CEOs play games cooperatively, and well

We study whether CEOs of private firms differ from other people with regard to their strategic decisions and beliefs about others’ strategy choices. Such differences are interesting since CEOs make decisions that are economically more relevant, because they affect not only their own utility or the well-being of household members, but the utility of many stakeholders inside and outside of the organization. They also play a central role in shaping values and norms in society. We expect differences between both groups, because CEOs are more experienced with strategic decision making than comparable people in other professional roles. Yet, due to the difficulties in recruiting this high-profile group for academic research, few studies have explored how CEOs make incentivized decisions in strategic games under strict controls and how their choices in such games differ from those made by others. Our study combines a stratified random sample of 200 CEOs of medium-sized firms with a carefully selected control group of 200 comparable people. All subjects participated in three incentivized games—Prisoner’s Dilemma, Chicken, Battle-of-the-Sexes. Beliefs were elicited for each game. We report substantial and robust differences in both behavior and beliefs between the CEOs and the control group. The most striking results are that CEOs do not best respond to beliefs; they cooperate more, play less hawkish and thereby earn much more than the control group.

Here is the paper, by Håkan J. Holm, Victor Nee, and Sonja Opper, via the excellent Rolf Degen.

Comments

'They also play a central role in shaping values and norms in society.'

Somebody is thinking about a sinecure in their future.

'they cooperate more, play less hawkish and thereby earn much more than the control group'

Adam Smith might just provide a behavioral economics explanation for this - “People of the same trade seldom meet together, even for merriment and diversion, but the conversation ends in a conspiracy against the public, or in some contrivance to raise prices.”

Sau khi chọn được sản phẩm, hãy tiến hành đặt hàng.

I disagree.

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"For our study, we have data for 200 CEOs from private firms in two cities in the Yangzi delta region of China and 200 control group individuals from the same cities."

How much money did those Chinese CEOs pay the researchers to produce this propaganda?

Very interesting study, though it is not necessarily good for everyone else when CEOs act cooperatively, which is why there are antitrust laws to prevent them from doing so.

Completely unsurprising.

Maybe, but this is pretty much the poster-child of studies that are unlikely to replicate.

You've already got the Poster Child of Lefty Responses from Zaua above.... "This is just another skill that CEOs will use for evil."

Well, he was just repeating what another famous lefty wrote - “People of the same trade seldom meet together, even for merriment and diversion, but the conversation ends in a conspiracy against the public, or in some contrivance to raise prices.”

And your intentional misquoting of his actual words demonstrates the sort of distortion that could also easily lead one to call Adam Smith another Poster Child of Lefty Responses. Because clearly, Adam Smith what really wrote is 'This is just another skill that CEOs will use for evil,' right?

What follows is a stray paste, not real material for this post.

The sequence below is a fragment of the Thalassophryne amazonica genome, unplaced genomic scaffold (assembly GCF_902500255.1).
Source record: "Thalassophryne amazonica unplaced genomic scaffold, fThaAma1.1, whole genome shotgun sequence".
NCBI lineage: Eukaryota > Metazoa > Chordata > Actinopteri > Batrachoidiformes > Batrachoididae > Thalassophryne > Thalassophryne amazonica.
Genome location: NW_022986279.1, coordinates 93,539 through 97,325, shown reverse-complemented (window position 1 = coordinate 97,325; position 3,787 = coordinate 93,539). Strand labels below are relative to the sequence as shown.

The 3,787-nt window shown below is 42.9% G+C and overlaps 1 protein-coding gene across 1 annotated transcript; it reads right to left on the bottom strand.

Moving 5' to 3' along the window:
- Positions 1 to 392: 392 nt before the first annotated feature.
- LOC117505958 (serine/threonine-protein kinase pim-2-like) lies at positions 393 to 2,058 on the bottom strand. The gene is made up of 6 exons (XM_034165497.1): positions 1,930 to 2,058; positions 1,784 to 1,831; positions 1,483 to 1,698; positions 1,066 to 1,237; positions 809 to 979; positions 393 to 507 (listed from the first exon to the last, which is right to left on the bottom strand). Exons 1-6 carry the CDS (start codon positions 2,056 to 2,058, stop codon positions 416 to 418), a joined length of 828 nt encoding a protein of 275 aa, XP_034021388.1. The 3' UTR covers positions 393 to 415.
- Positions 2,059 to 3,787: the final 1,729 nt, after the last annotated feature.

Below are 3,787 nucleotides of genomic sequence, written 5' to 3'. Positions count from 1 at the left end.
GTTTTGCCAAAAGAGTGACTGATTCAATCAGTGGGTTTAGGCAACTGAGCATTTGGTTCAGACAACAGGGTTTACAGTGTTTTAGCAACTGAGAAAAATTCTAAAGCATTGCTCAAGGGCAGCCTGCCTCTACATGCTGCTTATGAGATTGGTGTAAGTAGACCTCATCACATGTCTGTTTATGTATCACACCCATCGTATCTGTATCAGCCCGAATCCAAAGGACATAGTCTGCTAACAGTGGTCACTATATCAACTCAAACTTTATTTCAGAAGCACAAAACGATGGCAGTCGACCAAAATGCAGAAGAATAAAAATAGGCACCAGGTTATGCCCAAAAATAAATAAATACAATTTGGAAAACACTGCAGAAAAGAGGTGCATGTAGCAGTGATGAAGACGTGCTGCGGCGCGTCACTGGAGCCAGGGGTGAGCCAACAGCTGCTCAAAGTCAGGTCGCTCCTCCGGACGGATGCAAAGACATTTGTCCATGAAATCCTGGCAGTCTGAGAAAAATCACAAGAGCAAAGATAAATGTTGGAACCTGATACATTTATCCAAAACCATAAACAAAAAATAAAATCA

A big missed opportunity to look at priming effects here. How do people cooperate when surrounded by life-size CEO cutouts?

The games are played by compensation committees that reward each other beyond handsomely, like this fellow.

Hey now, that's from a non-profit. So we're all good, amirite.

"Our data is not designed to offer con- clusive answers, but we can speculate as to some possible underlying factors in addi- tion to the mechanisms discussed in Sect. 3."

Invite me over next time and I'll provide some conclusive answers. No charge, but some nachos and beer would be nice.

The same results have been shown in people with higher IQ's. CEO's have higher IQ's. This is likely an artifact of that fact.

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May be our paper provides an explanation:

INTELLIGENCE, PERSONALITY AND GAINS FROM COOPERATION IN REPEATED INTERACTIONS

EUGENIO PROTO, ALDO RUSTICHINI, AND ANDIS SOFIANOS

We study how intelligence and personality affect the outcomes of groups, focusing on repeated interactions that provide the opportunity for profitable cooperation. Our experimental method creates two groups of subjects who have different levels of certain traits, such as higher or lower levels of intelligence, Conscientiousness and Agreeableness, but who are very similar otherwise.
Intelligence has a large and positive long-run effect on cooperative behavior. The effect is strong when at the equilibrium of the repeated game there is a tradeoff between short-run gains and longrun losses. Conscientiousness and Agreeableness have a natural, significant but transitory effect on cooperation rates.

(Journal of Political Economy, forthcoming)

I’d love to see additional cohorts for this study, e.g. Japan, German, Silicon Valley, Wall Street, conglomerates

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